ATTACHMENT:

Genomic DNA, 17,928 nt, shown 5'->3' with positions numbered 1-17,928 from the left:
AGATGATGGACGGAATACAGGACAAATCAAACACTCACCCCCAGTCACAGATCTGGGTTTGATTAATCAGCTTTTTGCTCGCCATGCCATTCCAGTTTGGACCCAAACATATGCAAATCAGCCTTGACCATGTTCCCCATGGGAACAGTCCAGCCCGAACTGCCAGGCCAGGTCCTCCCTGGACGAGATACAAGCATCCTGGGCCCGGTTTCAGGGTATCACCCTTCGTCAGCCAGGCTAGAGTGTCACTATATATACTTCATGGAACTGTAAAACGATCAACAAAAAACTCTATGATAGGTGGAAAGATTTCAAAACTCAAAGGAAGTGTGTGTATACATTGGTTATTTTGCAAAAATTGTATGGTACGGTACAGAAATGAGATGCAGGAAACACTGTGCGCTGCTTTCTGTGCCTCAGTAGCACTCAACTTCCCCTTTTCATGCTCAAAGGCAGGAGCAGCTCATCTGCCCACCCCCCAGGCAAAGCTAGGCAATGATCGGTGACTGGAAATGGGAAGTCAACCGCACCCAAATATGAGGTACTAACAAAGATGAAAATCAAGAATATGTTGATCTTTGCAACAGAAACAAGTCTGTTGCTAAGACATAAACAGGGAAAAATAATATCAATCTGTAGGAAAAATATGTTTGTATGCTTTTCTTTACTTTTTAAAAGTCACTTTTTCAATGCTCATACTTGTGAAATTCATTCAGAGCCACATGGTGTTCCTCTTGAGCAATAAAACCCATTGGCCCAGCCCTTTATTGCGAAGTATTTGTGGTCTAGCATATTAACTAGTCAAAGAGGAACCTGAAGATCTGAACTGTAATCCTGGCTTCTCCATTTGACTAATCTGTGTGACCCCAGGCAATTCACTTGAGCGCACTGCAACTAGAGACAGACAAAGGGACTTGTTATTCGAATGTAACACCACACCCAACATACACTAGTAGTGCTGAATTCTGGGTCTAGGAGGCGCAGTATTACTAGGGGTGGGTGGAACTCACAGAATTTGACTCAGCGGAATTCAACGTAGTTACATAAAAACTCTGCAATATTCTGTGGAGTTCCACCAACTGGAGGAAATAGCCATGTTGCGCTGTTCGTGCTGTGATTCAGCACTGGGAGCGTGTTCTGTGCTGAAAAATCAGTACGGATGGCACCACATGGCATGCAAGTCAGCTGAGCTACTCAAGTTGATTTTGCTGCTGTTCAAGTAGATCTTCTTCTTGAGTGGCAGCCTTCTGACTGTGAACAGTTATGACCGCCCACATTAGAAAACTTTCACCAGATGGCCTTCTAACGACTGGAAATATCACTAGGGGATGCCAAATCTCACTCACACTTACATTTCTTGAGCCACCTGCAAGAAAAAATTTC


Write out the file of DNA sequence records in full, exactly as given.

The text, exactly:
Genomic DNA, 17,928 nt, shown 5'->3' with positions numbered 1-17,928 from the left:
AGATGATGGACGGAATACAGGACAAATCAAACACTCACCCCCAGTCACAGATCTGGGTTTGATTAATCAGCTTTTTGCTCGCCATGCCATTCCAGTTTGGACCCAAACATATGCAAATCAGCCTTGACCATGTTCCCCATGGGAACAGTCCAGCCCGAACTGCCAGGCCAGGTCCTCCCTGGACGAGATACAAGCATCCTGGGCCCGGTTTCAGGGTATCACCCTTCGTCAGCCAGGCTAGAGTGTCACTATATATACTTCATGGAACTGTAAAACGATCAACAAAAAACTCTATGATAGGTGGAAAGATTTCAAAACTCAAAGGAAGTGTGTGTATACATTGGTTATTTTGCAAAAATTGTATGGTACGGTACAGAAATGAGATGCAGGAAACACTGTGCGCTGCTTTCTGTGCCTCAGTAGCACTCAACTTCCCCTTTTCATGCTCAAAGGCAGGAGCAGCTCATCTGCCCACCCCCCAGGCAAAGCTAGGCAATGATCGGTGACTGGAAATGGGAAGTCAACCGCACCCAAATATGAGGTACTAACAAAGATGAAAATCAAGAATATGTTGATCTTTGCAACAGAAACAAGTCTGTTGCTAAGACATAAACAGGGAAAAATAATATCAATCTGTAGGAAAAATATGTTTGTATGCTTTTCTTTACTTTTTAAAAGTCACTTTTTCAATGCTCATACTTGTGAAATTCATTCAGAGCCACATGGTGTTCCTCTTGAGCAATAAAACCCATTGGCCCAGCCCTTTATTGCGAAGTATTTGTGGTCTAGCATATTAACTAGTCAAAGAGGAACCTGAAGATCTGAACTGTAATCCTGGCTTCTCCATTTGACTAATCTGTGTGACCCCAGGCAATTCACTTGAGCGCACTGCAACTAGAGACAGACAAAGGGACTTGTTATTCGAATGTAACACCACACCCAACATACACTAGTAGTGCTGAATTCTGGGTCTAGGAGGCGCAGTATTACTAGGGGTGGGTGGAACTCACAGAATTTGACTCAGCGGAATTCAACGTAGTTACATAAAAACTCTGCAATATTCTGTGGAGTTCCACCAACTGGAGGAAATAGCCATGTTGCGCTGTTCGTGCTGTGATTCAGCACTGGGAGCGTGTTCTGTGCTGAAAAATCAGTACGGATGGCACCACATGGCATGCAAGTCAGCTGAGCTACTCAAGTTGATTTTGCTGCTGTTCAAGTAGATCTTCTTCTTGAGTGGCAGCCTTCTGACTGTGAACAGTTATGACCGCCCACATTAGAAAACTTTCACCAGATGGCCTTCTAACGACTGGAAATATCACTAGGGGATGCCAAATCTCACTCACACTTACATTTCTTGAGCCACCTGCAAGAAAAAATTTC